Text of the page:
1. When one does get to occupy the corner office, one gets no one to talk to freely. One may be lucky to have a few unsuspecting souls whom he can use as a sounding board for his ideas. But there is no denying that such team members who listen to the top boss respectfully could very well be those who believe in merely being ‘Yes Men’.
  2. Even if one gets a nay-sayer, there is no guarantee that he does not suffer from a tendency towards premature ejaculation, spilling the beans to a group of his own confidantes, thereby nipping all well thought out plans in the bud. In other words, one may be commanding fake respect, but not necessarily genuine loyalty.
  3. The sheer pressure of being a part of the rat race is rather high. Ensuring that one remains unchallenged in one’s top position brings along a level of stress that many may not be able to handle for long. If they do so, it could be at the cost of either health or quality time with their near and dear ones.
  4. One has to constantly watch over oneself to ensure that the ego does not balloon into something unmanageable. If humility does not come to one naturally, the stress builds up faster.

Being Number One does not necessarily imply that one is happy and satisfied. If so, one may be making good money but not having fun. Could it be really worth it?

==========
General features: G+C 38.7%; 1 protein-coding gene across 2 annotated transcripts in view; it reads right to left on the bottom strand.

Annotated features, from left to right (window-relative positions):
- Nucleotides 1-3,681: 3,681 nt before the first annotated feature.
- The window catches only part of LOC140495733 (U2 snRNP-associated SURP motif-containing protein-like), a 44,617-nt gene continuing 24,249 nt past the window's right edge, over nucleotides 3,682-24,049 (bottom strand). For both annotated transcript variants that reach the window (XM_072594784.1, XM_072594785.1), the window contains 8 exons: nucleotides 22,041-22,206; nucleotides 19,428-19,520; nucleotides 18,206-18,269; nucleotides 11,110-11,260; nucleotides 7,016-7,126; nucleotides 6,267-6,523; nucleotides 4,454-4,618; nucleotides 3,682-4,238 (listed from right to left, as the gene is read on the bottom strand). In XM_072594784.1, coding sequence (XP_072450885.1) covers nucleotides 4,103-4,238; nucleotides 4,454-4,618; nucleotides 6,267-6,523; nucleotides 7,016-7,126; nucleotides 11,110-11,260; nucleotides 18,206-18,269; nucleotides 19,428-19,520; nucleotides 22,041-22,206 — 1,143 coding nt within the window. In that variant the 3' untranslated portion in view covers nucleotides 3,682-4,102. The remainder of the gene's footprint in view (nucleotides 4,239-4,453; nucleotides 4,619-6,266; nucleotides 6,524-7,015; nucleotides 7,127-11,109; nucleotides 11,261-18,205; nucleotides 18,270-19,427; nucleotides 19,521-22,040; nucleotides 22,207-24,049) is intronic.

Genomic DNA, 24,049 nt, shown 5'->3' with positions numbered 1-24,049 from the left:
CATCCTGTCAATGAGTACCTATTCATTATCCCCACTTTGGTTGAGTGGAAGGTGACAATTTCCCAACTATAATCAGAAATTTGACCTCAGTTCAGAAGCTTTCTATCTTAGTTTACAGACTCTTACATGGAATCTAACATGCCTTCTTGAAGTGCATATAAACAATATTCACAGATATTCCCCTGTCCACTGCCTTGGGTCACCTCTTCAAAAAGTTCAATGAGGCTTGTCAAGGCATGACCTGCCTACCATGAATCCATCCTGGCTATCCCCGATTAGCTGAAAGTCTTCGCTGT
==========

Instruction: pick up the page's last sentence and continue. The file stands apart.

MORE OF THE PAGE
The Perks of Being a Number Two

You Are Responsible, Not Accountable

The boss decides the overall paradigm and the goal to be achieved. Like the captain of a ship who has a better and wider perspective on things, he decides the course to be taken. Your own task becomes simpler to that extent. Sure enough, you add value by providing operational feedback which could alter the course quite effectively. In other words, you may be responsible, but it is he who is accountable!

Extra Time on Your Hands

The poor guy also takes the rap for all the failures. So, that leaves you with enough time to catch up with other pleasures at the work place – like, hob-nobbing with the HR guys to keep an ear to the ground, sweetening up the Accounting devils to ensure that all your claims get settled fast, chatting up with the legal eagles to ensure that your operations are free of any blemishes, and to network with other departmental heads so as to derive synergistic benefits for your own area of work.